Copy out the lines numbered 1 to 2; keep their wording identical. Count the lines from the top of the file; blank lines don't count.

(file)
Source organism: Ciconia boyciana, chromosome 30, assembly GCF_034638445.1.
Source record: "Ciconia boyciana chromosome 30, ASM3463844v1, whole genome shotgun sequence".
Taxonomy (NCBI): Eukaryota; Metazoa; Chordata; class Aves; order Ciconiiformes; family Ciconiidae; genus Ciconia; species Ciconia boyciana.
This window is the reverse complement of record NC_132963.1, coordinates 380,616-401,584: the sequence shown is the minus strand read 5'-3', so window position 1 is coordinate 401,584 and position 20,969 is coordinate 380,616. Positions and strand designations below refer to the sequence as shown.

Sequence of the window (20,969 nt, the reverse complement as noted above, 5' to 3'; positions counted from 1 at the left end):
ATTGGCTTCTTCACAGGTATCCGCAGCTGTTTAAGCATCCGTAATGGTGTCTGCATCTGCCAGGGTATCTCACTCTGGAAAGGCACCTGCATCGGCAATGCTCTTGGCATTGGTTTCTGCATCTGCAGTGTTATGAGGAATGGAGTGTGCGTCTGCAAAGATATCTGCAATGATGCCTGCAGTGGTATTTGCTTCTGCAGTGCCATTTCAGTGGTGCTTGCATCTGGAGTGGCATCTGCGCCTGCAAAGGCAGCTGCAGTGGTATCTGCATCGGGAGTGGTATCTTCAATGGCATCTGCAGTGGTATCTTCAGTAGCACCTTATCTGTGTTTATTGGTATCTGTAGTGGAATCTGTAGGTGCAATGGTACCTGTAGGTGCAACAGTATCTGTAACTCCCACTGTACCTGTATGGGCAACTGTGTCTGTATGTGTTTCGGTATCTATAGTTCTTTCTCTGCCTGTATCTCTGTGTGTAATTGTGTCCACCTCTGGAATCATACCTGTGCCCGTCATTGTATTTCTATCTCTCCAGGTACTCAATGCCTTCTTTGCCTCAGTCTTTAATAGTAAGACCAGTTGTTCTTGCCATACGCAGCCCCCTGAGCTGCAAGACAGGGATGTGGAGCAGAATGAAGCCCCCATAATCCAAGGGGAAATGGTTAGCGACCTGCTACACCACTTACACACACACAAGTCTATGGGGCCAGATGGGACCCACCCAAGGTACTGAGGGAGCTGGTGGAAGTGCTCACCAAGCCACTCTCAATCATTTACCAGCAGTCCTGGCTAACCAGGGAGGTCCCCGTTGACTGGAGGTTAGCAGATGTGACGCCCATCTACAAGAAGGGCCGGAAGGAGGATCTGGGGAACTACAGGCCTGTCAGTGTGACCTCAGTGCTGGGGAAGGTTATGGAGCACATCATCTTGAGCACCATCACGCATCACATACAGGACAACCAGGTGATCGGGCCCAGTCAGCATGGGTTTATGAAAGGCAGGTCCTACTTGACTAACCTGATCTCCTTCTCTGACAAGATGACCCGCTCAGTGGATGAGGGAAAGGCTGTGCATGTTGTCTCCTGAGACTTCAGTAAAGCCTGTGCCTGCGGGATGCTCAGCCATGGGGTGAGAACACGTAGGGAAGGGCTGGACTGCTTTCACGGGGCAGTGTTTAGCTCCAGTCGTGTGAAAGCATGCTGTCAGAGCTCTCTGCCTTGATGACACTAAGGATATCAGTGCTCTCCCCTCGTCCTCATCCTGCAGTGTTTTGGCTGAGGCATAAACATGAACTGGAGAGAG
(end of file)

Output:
Source organism: Ciconia boyciana, chromosome 30, assembly GCF_034638445.1.
Source record: "Ciconia boyciana chromosome 30, ASM3463844v1, whole genome shotgun sequence".